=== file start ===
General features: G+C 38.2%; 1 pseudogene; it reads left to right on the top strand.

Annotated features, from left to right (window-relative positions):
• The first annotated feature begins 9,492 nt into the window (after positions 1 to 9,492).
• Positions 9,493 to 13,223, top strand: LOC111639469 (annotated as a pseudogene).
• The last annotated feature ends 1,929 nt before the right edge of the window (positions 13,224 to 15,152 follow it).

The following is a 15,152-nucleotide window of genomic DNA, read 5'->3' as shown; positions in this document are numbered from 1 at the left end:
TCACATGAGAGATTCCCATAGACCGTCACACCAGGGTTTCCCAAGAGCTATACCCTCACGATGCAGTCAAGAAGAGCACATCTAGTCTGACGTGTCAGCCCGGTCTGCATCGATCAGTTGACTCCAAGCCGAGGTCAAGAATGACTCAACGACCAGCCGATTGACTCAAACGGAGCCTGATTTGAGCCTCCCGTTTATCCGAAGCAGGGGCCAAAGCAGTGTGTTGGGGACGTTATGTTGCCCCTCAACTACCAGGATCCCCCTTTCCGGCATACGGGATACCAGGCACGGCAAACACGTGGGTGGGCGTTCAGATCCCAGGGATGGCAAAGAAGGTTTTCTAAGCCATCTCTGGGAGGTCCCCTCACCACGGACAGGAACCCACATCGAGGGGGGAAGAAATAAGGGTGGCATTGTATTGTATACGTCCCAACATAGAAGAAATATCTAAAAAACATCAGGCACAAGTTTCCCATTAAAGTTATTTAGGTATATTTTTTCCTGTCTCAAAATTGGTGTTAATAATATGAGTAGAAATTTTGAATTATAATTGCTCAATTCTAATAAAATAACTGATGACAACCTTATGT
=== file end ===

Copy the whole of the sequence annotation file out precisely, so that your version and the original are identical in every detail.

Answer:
General features: G+C 38.2%; 1 pseudogene; it reads left to right on the top strand.

Annotated features, from left to right (window-relative positions):
• The first annotated feature begins 9,492 nt into the window (after positions 1 to 9,492).
• Positions 9,493 to 13,223, top strand: LOC111639469 (annotated as a pseudogene).
• The last annotated feature ends 1,929 nt before the right edge of the window (positions 13,224 to 15,152 follow it).

The following is a 15,152-nucleotide window of genomic DNA, read 5'->3' as shown; positions in this document are numbered from 1 at the left end:
TCACATGAGAGATTCCCATAGACCGTCACACCAGGGTTTCCCAAGAGCTATACCCTCACGATGCAGTCAAGAAGAGCACATCTAGTCTGACGTGTCAGCCCGGTCTGCATCGATCAGTTGACTCCAAGCCGAGGTCAAGAATGACTCAACGACCAGCCGATTGACTCAAACGGAGCCTGATTTGAGCCTCCCGTTTATCCGAAGCAGGGGCCAAAGCAGTGTGTTGGGGACGTTATGTTGCCCCTCAACTACCAGGATCCCCCTTTCCGGCATACGGGATACCAGGCACGGCAAACACGTGGGTGGGCGTTCAGATCCCAGGGATGGCAAAGAAGGTTTTCTAAGCCATCTCTGGGAGGTCCCCTCACCACGGACAGGAACCCACATCGAGGGGGGAAGAAATAAGGGTGGCATTGTATTGTATACGTCCCAACATAGAAGAAATATCTAAAAAACATCAGGCACAAGTTTCCCATTAAAGTTATTTAGGTATATTTTTTCCTGTCTCAAAATTGGTGTTAATAATATGAGTAGAAATTTTGAATTATAATTGCTCAATTCTAATAAAATAACTGATGACAACCTTATGT